Technology 2 min read

Quantum FFT Algorithm to Speed Up Big Data Processing

Oleksiy Mark /

Oleksiy Mark /

The Fast Fourier Transform or FFT algorithm is an algorithm commonly used since the 1970s in signal processing and telecommunications.

Efficient in digital signal processing, from compression to transmission, the FFT algorithm also provided the basis for the development of transform compression techniques, like the JPEG format for images.

Basically, every type of digital data, like images, videos, sound, and radio signals, pass through the FFT algorithm, which makes the backbone of information technology.

However, the FFT method just can’t keep up with the explosive development of Big Data, too slow for applications demanding faster processing of digital data.

Quantum FFT Algorithm

Physicists at the University of Warsaw in Poland have collaborated with researchers from the University of Oxford and the U.S. NIST to show that quantum interference can enable constant-time processing of quantum information.

Scientists have been working for years on the development of alternatives to the standard methods, and they have come up with Quantum Fourier Transforms, the quantum counterpart of the conventional FFT.

As researchers explain, one of the many mathematically-possible transforms is the Kravchuk transform. Like the FFT, the Kravchuk transform “allows processing of discrete (e.g. digital) data, but uses Kravchuk functions to decompose the input sequence into the spectrum.”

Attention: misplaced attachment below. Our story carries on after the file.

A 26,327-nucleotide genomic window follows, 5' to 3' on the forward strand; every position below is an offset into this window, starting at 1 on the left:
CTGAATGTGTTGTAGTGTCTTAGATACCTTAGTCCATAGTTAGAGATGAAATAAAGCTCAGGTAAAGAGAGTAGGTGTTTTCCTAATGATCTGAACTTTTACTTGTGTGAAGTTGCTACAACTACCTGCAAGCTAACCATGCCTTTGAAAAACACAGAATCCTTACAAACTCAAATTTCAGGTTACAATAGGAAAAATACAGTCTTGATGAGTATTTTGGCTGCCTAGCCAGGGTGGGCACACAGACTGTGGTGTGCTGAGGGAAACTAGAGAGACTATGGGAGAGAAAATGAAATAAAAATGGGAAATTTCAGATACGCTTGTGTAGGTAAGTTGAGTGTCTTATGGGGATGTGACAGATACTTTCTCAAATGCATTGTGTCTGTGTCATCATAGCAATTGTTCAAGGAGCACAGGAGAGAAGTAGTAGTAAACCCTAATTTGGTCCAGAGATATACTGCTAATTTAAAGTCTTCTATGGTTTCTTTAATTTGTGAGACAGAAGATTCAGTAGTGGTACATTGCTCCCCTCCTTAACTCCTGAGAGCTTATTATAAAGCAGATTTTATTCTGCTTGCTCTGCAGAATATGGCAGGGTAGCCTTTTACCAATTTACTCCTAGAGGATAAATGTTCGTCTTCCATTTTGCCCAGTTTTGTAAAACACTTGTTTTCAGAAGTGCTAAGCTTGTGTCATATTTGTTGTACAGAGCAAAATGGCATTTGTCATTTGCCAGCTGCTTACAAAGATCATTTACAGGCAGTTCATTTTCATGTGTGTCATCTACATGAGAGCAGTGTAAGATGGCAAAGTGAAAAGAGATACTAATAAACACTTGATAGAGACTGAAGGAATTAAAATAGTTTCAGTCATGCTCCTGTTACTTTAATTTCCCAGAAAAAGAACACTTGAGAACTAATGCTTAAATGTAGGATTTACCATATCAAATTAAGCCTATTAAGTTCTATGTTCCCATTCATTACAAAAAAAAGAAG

Decades ago, scientists found that the Kravchuk transform is perfect for the processing of noisy data, which makes it ideal for application in autonomous vehicles and computer vision for robots.

However, there’s no computational algorithm to handle this transform fast enough, and this is what the team at the University of Warsaw’s Faculty of Physics have accomplished. They demonstrated that quantum mechanics, via quantum interference, could bridge this gap.

According to the researchers, “the simplest quantum gate, which interferes between two quantum states, essentially computes the Kravchuk transform. Such a gate could be a well-known optical device—a beam splitter, which divides photons between two outputs.”

It was real teamwork that led to the creation and validation of this concept for quantum FFT algorithm.

The University of Warsaw physicists devised the experiment, which they then performed and took place in a quantum optical laboratory at the University of Oxford. They used NIST’s Transmission Edge Sensors, which can count photons and can function at near-absolute zero temperatures.

The detailed results of the study are published in Science Advances journal.

Read More: Two-Qubit Quantum Gate Successfully Built for the First Time

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Zayan Guedim

Trilingual poet, investigative journalist, and novelist. Zed loves tackling the big existential questions and all-things quantum.

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